Raleigh's Revival: The Research Triangle Park Boom
In recent years, the city of Raleigh is doing better than ever. Here's why.
In the late 1990s, you would have been hard-pressed to find a good cup of coffee after 6 p.m. in downtown Raleigh. Actually, you would have been hard-pressed to find any coffee after 6 p.m. in the central business district. And forget barhopping.
Downtown was dead, which didn't bode well for a city that was founded as North Carolina's capital in part because it was close to a tavern popular in the late 1700s with legislators. But after decades of post-World War II migration from the city center to far-out and farther-out suburbs, downtown had been reduced to a workaday destination for state employees that was deserted once 5 p.m. hit. Miller Time happened elsewhere.
That has changed in recent years. The city's tired pedestrian mall along Fayetteville Street was converted to a main drag for cars. A new convention center is bringing droves of visitors. And new and expanding companies are reviving the center city, bringing hundreds of employees, billions of dollars in private investment, dozens of bars and restaurants, and hundreds of residents filling freshly built condominiums.
Downtown Raleigh's renaissance is a smidgen of the renewal being experienced throughout the region. Indeed, the culture of Raleigh and the cities and towns that surround it, known as the Triangle, is largely based on its expanding population. Newness is part of its essence.
Building Research Triangle Park
It has come on the backs of old institutions. The state government was the reason for the city's being. Raleigh, founded in 1792, is among the few cities in the country created for the primary purpose of being a state capital. The region got its modern-day boost in 1959, when state and local governments created Research Triangle Park, which is still the country's biggest research park.
The 7,000-acre campus, which is primarily in Durham County, takes its name from its location between three research institutions: N.C. State in Raleigh, Duke University in Durham and the University of North Carolina at Chapel Hill.
Shortly after its creation, IBM brought several thousand workers to RTP. By the late 1980s, RTP became the company's North American manufacturing hub for personal computers. Big Blue employs more than 10,000 people there today.
IBM's growth helped cement this region's reputation as a center for computer innovation, akin to Silicon Valley in California. Dozens of companies followed its lead, helping the Triangle become one of the nation's fastest growing regions. Raleigh alone has almost doubled in population in the past 20 years.
Beyond Politics and PCs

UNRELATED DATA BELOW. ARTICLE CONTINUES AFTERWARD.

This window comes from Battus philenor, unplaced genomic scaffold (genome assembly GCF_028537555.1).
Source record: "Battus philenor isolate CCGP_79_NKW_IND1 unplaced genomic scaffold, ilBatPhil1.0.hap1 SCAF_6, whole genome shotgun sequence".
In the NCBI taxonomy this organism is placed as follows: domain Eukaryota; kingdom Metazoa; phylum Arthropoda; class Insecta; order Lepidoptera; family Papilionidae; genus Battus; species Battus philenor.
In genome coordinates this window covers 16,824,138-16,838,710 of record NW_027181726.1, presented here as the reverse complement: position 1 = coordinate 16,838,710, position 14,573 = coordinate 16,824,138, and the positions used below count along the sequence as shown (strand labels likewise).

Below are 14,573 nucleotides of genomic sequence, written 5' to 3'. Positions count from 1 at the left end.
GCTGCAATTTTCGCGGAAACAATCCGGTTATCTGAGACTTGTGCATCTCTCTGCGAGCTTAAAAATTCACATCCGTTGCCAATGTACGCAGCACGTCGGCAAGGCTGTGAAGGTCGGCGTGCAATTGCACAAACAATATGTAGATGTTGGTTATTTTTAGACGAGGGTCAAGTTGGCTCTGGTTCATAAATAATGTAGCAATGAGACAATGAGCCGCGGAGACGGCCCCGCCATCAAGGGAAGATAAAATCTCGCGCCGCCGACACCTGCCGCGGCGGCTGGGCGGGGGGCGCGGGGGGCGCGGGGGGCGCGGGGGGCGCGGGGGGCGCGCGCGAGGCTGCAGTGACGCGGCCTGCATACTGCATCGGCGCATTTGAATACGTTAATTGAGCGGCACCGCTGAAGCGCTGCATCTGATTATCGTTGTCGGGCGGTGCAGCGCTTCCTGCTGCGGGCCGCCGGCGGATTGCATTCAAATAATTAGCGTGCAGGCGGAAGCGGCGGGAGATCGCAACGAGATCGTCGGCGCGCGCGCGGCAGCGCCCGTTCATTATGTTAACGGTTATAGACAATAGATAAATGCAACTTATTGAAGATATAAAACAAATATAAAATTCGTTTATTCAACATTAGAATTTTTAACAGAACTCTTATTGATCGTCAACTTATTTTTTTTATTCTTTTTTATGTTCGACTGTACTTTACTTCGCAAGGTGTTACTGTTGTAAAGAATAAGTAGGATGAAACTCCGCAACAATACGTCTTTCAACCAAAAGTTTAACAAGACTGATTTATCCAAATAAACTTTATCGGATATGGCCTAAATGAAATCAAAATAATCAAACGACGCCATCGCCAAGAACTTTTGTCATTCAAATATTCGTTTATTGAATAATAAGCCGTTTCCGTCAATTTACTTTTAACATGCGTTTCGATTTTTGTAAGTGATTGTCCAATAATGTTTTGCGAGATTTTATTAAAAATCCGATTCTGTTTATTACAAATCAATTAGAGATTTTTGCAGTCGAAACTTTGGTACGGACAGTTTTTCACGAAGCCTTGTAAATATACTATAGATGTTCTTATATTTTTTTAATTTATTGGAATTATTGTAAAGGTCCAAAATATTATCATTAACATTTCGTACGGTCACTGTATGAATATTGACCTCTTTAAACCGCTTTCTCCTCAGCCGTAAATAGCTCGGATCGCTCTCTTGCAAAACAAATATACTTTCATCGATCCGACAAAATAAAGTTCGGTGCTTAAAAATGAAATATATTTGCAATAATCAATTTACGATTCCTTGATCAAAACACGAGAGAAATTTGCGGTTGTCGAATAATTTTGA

Today, about 170 companies including NetApp, Cisco Systems, Nortel Networks and Sony Ericsson employ roughly 40,000 people in RTP. And many other companies such as SAS, Lenovo and Red Hat have formed campuses beyond RTP's border.
In recent years, companies from other industries have flocked to the region, broadening the local economy beyond computer chips and government. They've been lured by the region's relatively low cost of living, low taxes and educated workforce.
The Triangle has become a center for biotechnology and pharmaceutical companies such as GlaxoSmithKline, Biogen Idec and Quintiles Transnational. Companies from the financial sector are moving here, too. Credit Suisse and Fidelity Investments have hired thousands of employees in recent years.
The area has been such a fertile ground for growing companies that it's common for people to move to the region with the expectation that they'll find work once they get there.
The growth has led to expanded entertainment and cultural options. A ballet company was formed in 1997, the same year Raleigh got its first major-league sports team, The Carolina Hurricanes of the National Hockey League. But growth also has brought crowded schools, roads and strained resources.
Some of those side effects have spawned renewal in the walkable cores of the region's biggest cities: Durham, Chapel Hill and, of course, Raleigh. Public utility Progress Energy expanded its headquarters downtown in 2004. A year later, Capital Bank said it would move from the suburbs to downtown. Soon after, RBC Bank, the U.S. Subsidiary of the Royal Bank of Canada, said it would move its headquarters to the same block, where the 33-story RBC Plaza, downtown's newest -- and the region's tallest -- tower stands today.
Three years later, a couple blocks south at the new convention center hotel, a sign of the times: The city center's first Starbucks opened. Sure, there were others. But they were on the fringe of downtown. And this one stays open until 7 p.m.